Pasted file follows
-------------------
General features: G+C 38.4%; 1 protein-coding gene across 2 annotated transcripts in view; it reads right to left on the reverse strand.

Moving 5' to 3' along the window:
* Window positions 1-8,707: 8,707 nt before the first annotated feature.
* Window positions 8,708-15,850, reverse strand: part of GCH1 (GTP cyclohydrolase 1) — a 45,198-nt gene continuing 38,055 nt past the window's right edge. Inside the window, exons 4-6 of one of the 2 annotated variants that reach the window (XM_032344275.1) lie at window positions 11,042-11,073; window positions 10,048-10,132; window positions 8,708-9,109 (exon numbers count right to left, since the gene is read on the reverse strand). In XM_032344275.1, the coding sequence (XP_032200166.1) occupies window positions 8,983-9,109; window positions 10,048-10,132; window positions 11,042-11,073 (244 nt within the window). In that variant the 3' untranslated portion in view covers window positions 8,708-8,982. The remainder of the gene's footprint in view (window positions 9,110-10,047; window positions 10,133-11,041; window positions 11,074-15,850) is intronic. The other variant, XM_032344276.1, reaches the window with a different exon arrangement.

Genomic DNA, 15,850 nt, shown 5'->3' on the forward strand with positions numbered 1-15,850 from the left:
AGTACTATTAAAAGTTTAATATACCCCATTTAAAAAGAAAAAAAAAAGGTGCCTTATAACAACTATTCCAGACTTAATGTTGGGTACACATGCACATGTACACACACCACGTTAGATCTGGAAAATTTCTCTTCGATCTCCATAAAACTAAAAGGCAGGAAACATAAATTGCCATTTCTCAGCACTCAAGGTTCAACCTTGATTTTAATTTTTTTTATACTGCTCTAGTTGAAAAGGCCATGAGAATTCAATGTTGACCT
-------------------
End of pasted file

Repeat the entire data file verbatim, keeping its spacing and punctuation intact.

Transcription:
General features: G+C 38.4%; 1 protein-coding gene across 2 annotated transcripts in view; it reads right to left on the reverse strand.

Moving 5' to 3' along the window:
* Window positions 1-8,707: 8,707 nt before the first annotated feature.
* Window positions 8,708-15,850, reverse strand: part of GCH1 (GTP cyclohydrolase 1) — a 45,198-nt gene continuing 38,055 nt past the window's right edge. Inside the window, exons 4-6 of one of the 2 annotated variants that reach the window (XM_032344275.1) lie at window positions 11,042-11,073; window positions 10,048-10,132; window positions 8,708-9,109 (exon numbers count right to left, since the gene is read on the reverse strand). In XM_032344275.1, the coding sequence (XP_032200166.1) occupies window positions 8,983-9,109; window positions 10,048-10,132; window positions 11,042-11,073 (244 nt within the window). In that variant the 3' untranslated portion in view covers window positions 8,708-8,982. The remainder of the gene's footprint in view (window positions 9,110-10,047; window positions 10,133-11,041; window positions 11,074-15,850) is intronic. The other variant, XM_032344276.1, reaches the window with a different exon arrangement.

Genomic DNA, 15,850 nt, shown 5'->3' on the forward strand with positions numbered 1-15,850 from the left:
AGTACTATTAAAAGTTTAATATACCCCATTTAAAAAGAAAAAAAAAAGGTGCCTTATAACAACTATTCCAGACTTAATGTTGGGTACACATGCACATGTACACACACCACGTTAGATCTGGAAAATTTCTCTTCGATCTCCATAAAACTAAAAGGCAGGAAACATAAATTGCCATTTCTCAGCACTCAAGGTTCAACCTTGATTTTAATTTTTTTTATACTGCTCTAGTTGAAAAGGCCATGAGAATTCAATGTTGACCT